Custom Layout Options in Genesis

Genesis comes with a great feature called Layout Options. This allows content creators to specify the layout of the specific page or post they’re writing. By default it comes with all the different ways you can display one, two, or three columns.

You can unregister the defaults, and you can create your own layout options.

I used this on a recent project to create an Archives layout option. When this is selected, the page content is replaced with a thumbnail and excerpt of three children pages (example).

There’s two steps: register the layout, then use it in your theme.

Register A New Layout

Here’s what I used to create a layout called Sidebar/Content Archive. Place this in your functions.php file:

/**
 * Create Archive Layout
 * @author Bill Erickson
 * @link http://www.billerickson.net/wordpress-genesis-custom-layout/
 */
function be_create_archive_layout() {
	 genesis_register_layout( 'sidebar-content-archive', array(
		'label' => __('Sidebar/Content Archive', 'genesis'),
		'img' => get_bloginfo('stylesheet_directory') . '/images/layout-sidebar-content-archive.gif'
	) );
}
add_action( 'init', 'be_create_archive_layout' );

The first parameter is the layout slug, and the second parameter is an array that contains the label and the image.

Implementation

To figure out what layout a current page is using, use this function: genesis_site_layout();

Once you’ve registered a new layout, you need to decide what you’re going to do with it. In my case, I wanted the Sidebar/Content Archive layout to replace the loop with a listing of children pages. So, I removed the default loop and created a custom one that checked the page layout.

<?php
/**
 * Custom Loop for Archive Layout
 * @author Bill Erickson
 * @link http://www.billerickson.net/wordpress-genesis-custom-layout/
 */
function be_archive_layout_loop() {
	$site_layout = genesis_site_layout();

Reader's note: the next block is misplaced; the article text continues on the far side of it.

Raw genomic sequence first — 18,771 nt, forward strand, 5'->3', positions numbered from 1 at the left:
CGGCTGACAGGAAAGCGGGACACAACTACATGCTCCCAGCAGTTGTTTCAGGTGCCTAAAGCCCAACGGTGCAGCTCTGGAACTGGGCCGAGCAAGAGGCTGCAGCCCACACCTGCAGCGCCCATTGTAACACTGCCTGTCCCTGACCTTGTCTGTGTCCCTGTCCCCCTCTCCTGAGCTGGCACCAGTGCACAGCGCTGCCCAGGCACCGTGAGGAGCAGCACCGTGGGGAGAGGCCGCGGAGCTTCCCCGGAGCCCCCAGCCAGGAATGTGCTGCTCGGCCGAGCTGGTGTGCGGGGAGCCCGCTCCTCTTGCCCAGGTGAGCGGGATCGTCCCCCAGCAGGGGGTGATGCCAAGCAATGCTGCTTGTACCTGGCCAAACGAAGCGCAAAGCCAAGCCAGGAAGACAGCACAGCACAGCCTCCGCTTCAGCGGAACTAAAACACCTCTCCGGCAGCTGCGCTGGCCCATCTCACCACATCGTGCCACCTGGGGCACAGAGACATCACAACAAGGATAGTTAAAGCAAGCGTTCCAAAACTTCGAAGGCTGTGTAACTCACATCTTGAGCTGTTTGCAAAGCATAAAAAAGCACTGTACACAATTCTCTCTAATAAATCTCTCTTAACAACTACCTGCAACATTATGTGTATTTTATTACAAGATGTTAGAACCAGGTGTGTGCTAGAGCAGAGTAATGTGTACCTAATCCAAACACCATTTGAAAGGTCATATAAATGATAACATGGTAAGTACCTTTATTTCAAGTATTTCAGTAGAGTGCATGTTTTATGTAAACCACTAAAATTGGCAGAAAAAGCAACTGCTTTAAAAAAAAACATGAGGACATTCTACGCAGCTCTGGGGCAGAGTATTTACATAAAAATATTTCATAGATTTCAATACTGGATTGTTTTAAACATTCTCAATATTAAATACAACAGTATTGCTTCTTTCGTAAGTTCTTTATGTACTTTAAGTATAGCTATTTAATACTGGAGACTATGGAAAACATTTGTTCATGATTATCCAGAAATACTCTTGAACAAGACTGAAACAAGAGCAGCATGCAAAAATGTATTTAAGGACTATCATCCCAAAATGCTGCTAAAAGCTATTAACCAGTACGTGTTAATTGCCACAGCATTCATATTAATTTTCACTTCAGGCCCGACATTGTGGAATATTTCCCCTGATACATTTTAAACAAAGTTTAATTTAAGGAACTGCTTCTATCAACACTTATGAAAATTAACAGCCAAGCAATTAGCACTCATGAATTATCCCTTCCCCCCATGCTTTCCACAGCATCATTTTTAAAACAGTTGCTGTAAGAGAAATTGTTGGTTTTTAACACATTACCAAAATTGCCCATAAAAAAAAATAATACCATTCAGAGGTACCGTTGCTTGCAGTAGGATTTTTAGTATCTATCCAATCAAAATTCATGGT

if ( 'sidebar-content-archive' == $site_layout ) {
		be_archive_loop();
	} else {
	genesis_standard_loop();
	}
}
remove_action('genesis_loop', 'genesis_do_loop');
add_action('genesis_loop', 'be_archive_layout_loop');

Bill Erickson

Bill Erickson is a freelance WordPress developer and a contributing developer to the Genesis framework. For the past 14 years he has worked with attorneys, publishers, corporations, and non-profits, building custom websites tailored to their needs and goals.

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Comments

  1. Jamie says

    great job on that project!

    would you mind sharing a little how you added the ‘intro box’ as you have done such a beautiful clean job with the coding? it would be a great help

  2. Campbell McArthur says

    Hi Bill,

    Is there a way to have the genesis Archives page to display a compact Archives by Year/Month that displays like this>>

    2011: Jan Feb Mar Apr May Jun Jul Aug Sep Oct Nov Dec
    2010: Jan Feb Mar Apr May Jun Jul Aug Sep Oct Nov Dec
    2009: Jan Feb Mar Apr May Jun Jul Aug Sep Oct Nov Dec

    I have been searching for a way to do this for 3 weeks now and the only reference that I can come up anything related to this specifically is 2 Plugins which are both outdated and have not been maintained for 3-4 years – Smart Archives > http://hypertext.net/lab/smartarchives/demo/
    The other is Compact Archives > http://rmarsh.com/plugins/compact-archives/

    I have actually contact the Dev of Compact Archives and asked for assistance to get the PHP code for my functions file but He has some terminal Illness for the past 3 years now for that reason he does not do it anymore.. Sad.

    Thank you Bill,

    Cam

    • Bill Erickson says

      While it’s doable, coming up with the actual code is beyond the scope of what I offer for free through the blog (it would take a while to come up with it).

      Just because those plugins are old doesn’t necessarily mean they are outdated. I’d start by installing those plugins and see how they’re built, and see if there’s any deprecated functions or things that could be done better now.

  3. Tim Osborn says

    Hi Bill,

    Thanks for your great resources – what is the difference between a Genesis Layout and a WP post template? I understand that a layout has a funky thumbnail, but besides this, I’m not sure why I’d use a Layout.. I usually unregister all but the fullwidth and either a left or right sidebar.

    TIA, Tim

    • Bill Erickson says

      Technically a Genesis layout is simply a class on the body tag and it determines which sidebars are loaded. It gives you an easy way to define the different ways a page can be displayed. I usually disable all the three column layouts and only leave Full Width Content, Content Sidebar, and Sidebar Content.

      Personally I think page templates are best when there’s actually different functionality associated with it. For instance, the Archive page template displays a sitemap. So if I want to change the functionality or content displayed on the page, I usually use a page template. But if I want to change the layout (how the page content is displayed, rather than changing the content itself), I’ll use Genesis layouts.